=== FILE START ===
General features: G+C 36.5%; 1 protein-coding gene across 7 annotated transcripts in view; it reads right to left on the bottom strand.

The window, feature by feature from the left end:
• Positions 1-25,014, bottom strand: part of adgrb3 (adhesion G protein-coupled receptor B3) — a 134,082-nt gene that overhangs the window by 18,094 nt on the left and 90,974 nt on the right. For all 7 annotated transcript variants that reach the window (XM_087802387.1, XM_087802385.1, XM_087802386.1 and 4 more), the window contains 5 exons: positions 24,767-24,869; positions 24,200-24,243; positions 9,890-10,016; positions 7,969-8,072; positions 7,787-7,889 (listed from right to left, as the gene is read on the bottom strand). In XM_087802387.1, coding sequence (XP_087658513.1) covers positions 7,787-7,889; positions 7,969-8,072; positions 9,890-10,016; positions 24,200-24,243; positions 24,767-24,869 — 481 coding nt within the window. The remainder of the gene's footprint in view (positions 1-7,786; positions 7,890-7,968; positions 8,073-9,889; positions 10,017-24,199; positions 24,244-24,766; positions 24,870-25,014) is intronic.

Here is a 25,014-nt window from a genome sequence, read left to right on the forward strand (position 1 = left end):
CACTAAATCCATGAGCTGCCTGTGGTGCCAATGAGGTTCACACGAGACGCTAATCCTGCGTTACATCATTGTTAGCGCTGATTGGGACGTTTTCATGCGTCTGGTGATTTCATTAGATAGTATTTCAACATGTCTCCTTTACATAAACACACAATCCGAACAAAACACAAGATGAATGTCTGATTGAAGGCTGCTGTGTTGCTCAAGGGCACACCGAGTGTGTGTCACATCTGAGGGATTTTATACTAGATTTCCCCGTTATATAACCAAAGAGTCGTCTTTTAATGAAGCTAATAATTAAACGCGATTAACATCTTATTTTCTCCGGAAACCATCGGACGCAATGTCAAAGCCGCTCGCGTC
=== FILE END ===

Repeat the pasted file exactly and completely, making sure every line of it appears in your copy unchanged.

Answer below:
General features: G+C 36.5%; 1 protein-coding gene across 7 annotated transcripts in view; it reads right to left on the bottom strand.

The window, feature by feature from the left end:
• Positions 1-25,014, bottom strand: part of adgrb3 (adhesion G protein-coupled receptor B3) — a 134,082-nt gene that overhangs the window by 18,094 nt on the left and 90,974 nt on the right. For all 7 annotated transcript variants that reach the window (XM_087802387.1, XM_087802385.1, XM_087802386.1 and 4 more), the window contains 5 exons: positions 24,767-24,869; positions 24,200-24,243; positions 9,890-10,016; positions 7,969-8,072; positions 7,787-7,889 (listed from right to left, as the gene is read on the bottom strand). In XM_087802387.1, coding sequence (XP_087658513.1) covers positions 7,787-7,889; positions 7,969-8,072; positions 9,890-10,016; positions 24,200-24,243; positions 24,767-24,869 — 481 coding nt within the window. The remainder of the gene's footprint in view (positions 1-7,786; positions 7,890-7,968; positions 8,073-9,889; positions 10,017-24,199; positions 24,244-24,766; positions 24,870-25,014) is intronic.

Here is a 25,014-nt window from a genome sequence, read left to right on the forward strand (position 1 = left end):
CACTAAATCCATGAGCTGCCTGTGGTGCCAATGAGGTTCACACGAGACGCTAATCCTGCGTTACATCATTGTTAGCGCTGATTGGGACGTTTTCATGCGTCTGGTGATTTCATTAGATAGTATTTCAACATGTCTCCTTTACATAAACACACAATCCGAACAAAACACAAGATGAATGTCTGATTGAAGGCTGCTGTGTTGCTCAAGGGCACACCGAGTGTGTGTCACATCTGAGGGATTTTATACTAGATTTCCCCGTTATATAACCAAAGAGTCGTCTTTTAATGAAGCTAATAATTAAACGCGATTAACATCTTATTTTCTCCGGAAACCATCGGACGCAATGTCAAAGCCGCTCGCGTC